Capitalism and Corporatism
All My Sons, Big Business, Moral Responsibility
I recently saw the Arthur Miller play, All My Sons. It reminded me of how much Miller was in tune with so much of American culture.
The play revolves around Joe Keller, an entrepreneur, who owns a factory that shipped out cracked warplane cylinder heads during World War II. Twenty one pilots died in crashes as a result. His associate, Steve Deever, warned him of the defective engines, and Joe told him to seal the cracks. Deever tried to call him, not wanting to take sole responsibility for the shipment. Joe, later, claims that he had the flu and was not able to answer the call.
After a courtroom trial, Deever is sent to prison. Joe is exonerated in an appeal of his case. The rest of the play is about all the collateral damage Joe’s big lie has on his own family and the family of his associate.
What is fascinating about the play is that Miller understood so much about the sins of capitalism in American life and, for lack of a more damaging euphemism, the “entrepreneurial spirit.”
Keller lies, of course, to save himself. He later tries to rationalize his decision by claiming he did it for his family, particularly his one surviving son to whom he eventually wanted to hand over the factory.
The difference between Keller and the more modern CEOs during the 2008 Market Crash is that Keller, in the end, takes some moral responsibility and, ultimately punishes himself by committing suicide.
The Modern American corporate mentality, particularly blatant in the finance industry, seems to be far more detached from the real havoc it continues to effect in the twenty-first century. The Barney Madoffs of the world don’t seem to suffer any of the internalized guilt that drove many an ancient Japanese leader to commit seppuku after having been humiliated by defeat, a wrong decision, or an error in judgment.
Death of A Salesman, Human Disposability
In another Miller play, Death of Salesman, Willy Loman, the central character, is an aging salesman. It is clear, throughout the play, the Loman has become a lumbering, defeated, anonymous anachronism in the sales world. He pleads with his boss, Howard, to reduce his hours on the road. Howard eventually fires Willy, who, like Joe Keller, has no other alternative left but to kill himself.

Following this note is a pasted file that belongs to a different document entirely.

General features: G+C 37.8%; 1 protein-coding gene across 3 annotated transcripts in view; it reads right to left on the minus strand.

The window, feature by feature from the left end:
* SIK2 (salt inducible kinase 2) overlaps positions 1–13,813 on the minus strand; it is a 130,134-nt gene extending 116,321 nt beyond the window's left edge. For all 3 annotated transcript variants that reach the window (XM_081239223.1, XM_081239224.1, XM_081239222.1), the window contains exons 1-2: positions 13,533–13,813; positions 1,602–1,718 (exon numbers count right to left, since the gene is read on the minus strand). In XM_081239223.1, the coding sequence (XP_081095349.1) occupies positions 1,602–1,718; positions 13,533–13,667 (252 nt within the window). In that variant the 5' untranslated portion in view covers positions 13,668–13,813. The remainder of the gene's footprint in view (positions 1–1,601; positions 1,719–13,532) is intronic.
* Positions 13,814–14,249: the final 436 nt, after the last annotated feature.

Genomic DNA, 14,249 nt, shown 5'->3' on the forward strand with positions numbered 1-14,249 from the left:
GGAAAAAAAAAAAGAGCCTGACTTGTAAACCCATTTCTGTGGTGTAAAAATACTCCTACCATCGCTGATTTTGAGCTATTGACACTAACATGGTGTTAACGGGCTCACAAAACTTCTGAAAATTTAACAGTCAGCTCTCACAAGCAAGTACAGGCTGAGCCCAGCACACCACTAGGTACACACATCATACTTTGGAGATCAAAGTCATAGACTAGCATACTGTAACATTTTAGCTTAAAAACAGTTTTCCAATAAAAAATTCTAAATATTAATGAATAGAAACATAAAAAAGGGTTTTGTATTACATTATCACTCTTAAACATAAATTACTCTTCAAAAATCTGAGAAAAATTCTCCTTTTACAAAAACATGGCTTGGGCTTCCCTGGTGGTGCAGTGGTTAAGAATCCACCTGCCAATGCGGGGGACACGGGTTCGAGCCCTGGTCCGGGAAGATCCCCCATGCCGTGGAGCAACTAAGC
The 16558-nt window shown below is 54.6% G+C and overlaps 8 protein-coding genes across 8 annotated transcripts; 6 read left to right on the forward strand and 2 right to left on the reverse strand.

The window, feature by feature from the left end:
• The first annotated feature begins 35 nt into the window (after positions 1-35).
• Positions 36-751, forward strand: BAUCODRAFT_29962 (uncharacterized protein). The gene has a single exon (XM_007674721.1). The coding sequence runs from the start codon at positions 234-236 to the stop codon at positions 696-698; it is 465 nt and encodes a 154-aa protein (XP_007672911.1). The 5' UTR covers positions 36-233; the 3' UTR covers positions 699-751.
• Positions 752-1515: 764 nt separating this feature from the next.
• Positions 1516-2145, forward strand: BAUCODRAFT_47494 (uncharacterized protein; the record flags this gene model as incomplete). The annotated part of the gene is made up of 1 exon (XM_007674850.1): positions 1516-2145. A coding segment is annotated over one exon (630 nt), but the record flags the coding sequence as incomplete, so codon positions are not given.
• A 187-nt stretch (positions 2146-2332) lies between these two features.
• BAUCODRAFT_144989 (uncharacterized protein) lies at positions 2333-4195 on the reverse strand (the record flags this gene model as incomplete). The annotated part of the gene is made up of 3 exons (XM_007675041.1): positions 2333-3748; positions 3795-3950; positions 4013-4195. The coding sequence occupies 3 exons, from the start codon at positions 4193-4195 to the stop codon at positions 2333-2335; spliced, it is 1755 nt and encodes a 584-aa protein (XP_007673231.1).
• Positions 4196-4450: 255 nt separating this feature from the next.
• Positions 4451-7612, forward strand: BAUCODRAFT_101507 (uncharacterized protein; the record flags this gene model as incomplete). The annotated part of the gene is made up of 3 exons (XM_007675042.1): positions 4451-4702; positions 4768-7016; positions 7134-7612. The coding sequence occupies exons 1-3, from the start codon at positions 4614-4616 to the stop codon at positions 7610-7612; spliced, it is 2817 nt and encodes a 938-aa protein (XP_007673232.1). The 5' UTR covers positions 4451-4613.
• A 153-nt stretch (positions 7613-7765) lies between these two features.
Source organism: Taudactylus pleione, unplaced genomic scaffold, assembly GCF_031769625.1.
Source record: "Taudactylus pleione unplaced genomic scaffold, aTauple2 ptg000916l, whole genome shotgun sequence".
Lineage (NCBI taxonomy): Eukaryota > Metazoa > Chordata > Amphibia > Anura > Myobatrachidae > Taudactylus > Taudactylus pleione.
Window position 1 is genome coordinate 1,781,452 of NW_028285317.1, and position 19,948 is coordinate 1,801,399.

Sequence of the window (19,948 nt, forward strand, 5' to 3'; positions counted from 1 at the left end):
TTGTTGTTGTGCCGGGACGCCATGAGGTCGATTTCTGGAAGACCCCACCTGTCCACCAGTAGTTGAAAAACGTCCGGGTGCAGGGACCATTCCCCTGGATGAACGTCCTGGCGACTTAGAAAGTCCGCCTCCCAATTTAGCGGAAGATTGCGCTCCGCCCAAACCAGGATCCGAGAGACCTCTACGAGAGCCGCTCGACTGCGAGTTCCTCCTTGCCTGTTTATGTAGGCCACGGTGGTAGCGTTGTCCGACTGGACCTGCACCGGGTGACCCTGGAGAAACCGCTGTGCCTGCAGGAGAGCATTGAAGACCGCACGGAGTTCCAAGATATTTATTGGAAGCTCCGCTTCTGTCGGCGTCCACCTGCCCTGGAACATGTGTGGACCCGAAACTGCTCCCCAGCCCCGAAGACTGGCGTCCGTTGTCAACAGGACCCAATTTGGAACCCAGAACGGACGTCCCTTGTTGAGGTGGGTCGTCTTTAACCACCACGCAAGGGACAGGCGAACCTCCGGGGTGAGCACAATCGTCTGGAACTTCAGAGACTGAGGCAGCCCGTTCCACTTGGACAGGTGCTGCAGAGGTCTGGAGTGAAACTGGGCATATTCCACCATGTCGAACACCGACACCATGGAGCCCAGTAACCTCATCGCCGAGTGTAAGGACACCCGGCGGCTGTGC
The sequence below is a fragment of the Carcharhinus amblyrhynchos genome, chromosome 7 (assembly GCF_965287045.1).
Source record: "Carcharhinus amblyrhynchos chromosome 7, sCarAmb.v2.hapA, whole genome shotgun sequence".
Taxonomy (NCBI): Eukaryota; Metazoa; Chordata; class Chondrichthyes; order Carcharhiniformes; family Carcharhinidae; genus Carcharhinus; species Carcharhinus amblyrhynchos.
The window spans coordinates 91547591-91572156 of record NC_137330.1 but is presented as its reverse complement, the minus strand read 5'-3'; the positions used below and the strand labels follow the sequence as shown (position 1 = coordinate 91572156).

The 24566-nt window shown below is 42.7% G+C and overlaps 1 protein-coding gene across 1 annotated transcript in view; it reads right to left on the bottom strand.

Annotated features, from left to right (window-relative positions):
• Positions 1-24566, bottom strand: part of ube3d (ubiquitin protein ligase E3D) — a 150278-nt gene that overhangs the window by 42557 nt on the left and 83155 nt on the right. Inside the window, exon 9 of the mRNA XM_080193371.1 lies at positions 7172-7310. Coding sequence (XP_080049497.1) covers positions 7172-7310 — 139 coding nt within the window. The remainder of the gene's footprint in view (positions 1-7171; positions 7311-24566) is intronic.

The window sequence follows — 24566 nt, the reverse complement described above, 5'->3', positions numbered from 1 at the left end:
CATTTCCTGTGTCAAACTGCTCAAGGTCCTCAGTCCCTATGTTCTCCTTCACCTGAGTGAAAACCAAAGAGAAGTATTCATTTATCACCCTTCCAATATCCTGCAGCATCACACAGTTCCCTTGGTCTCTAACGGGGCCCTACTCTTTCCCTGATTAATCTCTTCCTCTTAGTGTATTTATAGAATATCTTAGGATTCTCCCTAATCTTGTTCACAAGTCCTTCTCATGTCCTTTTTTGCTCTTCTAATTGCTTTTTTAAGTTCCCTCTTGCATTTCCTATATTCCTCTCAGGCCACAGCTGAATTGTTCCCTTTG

Loman, in my judgment, is the classic example of our modern throw-away society. It is a well-known fact that lower-echelon workers over fifty are very vulnerable to lay-offs (redundancies in the UK).
Corporations and big businesses will often justify the layoffs by saying they are losing money and need to sell the company to another company or CEO, who comes in and “restructures” the company by bringing in his or her own buddies.
Or, if you’re HSBC, you will openly admit that the company needs to send out more profits to its shareholders (and, with a sleight of the hand, to pay more to its top CEOs). If you are not in a very top management position, you are much more vulnerable to lay-offs. But if you’re a golden-boy-or-girl CEO, you will be given a hefty golden parachute payoff so that you can retire to balmy Florida or buy that $1million+ condo in New York City.
Or, companies will move their plants to a country where wages are notoriously lower (“Lower overhead,” I believe, is the corporate-speak lingo).
If we’ve learned anything from the corporate world, disposability is one of its guiding principles. Willy Loman is no exception to that rule.
I’ve known many worker friends who find this out very fast when they are let go before they earn any vested rights to their pensions (if they have any pensions at all—so many people I know are adjunct teaching faculty with no benefits and whose incomes are based on credit or contact hours per class).
Profitability and the Luck of the Draw
One of the other issues I noticed in All My Sons is that the profit-motive often has a life of its own. Once profit is seen as a right, a privilege, and an obligation, it is very easy to slip into an ethos that the common-good requires profitability. And the capitalist cynics would say that any blip in the machine of that profitability is the natural effect of cruel inevitability (sometimes we call that being in the “wrong place at the wrong time” or the “luck of the draw”).
Capitalism, in the end, may appear to have a predictable inner logic. But, as anyone who observes the stock market knows, the algorithm-driven investment crowd consistently walks a tightrope of never knowing what global crisis will force the stock market to go south.
Just as we often have to find out the real news by listening to Trevor Noah, Larry Willmore, and Steve Colbert (all comedians), sometimes an engaging play, film, or novel can give us greater insights into what’s wrong with our culture.
Capitalism and the Rules of the Game
Arthur Miller, in my judgment, is no exception. As a result of seeing at least two of his plays, I learned a lot about the rules of the game in capitalism and corporatism. In the bullet-list below, I include what seem to be some core values of the business-world mentality, gleaned from the plays and from what I have personally learned as an old-timer:
- Profitability is often the highest common-core value of capitalism
- Disposability is one of the consequences of that profitability
- Individual worth, within the corporate world, is often measured by how much real or potential profit a worker can bring into a company.
- Moral responsibility for any collateral damage to society often never reaches the top management circles of the corporate world.
- Aging in the American work world is often observed as a liability, unless you are part of the corporate CEO inner circle; then you can sit on all kinds of boards as a highly-paid consultant or be given a hefty pension and benefits.
Just something to think about, my friends.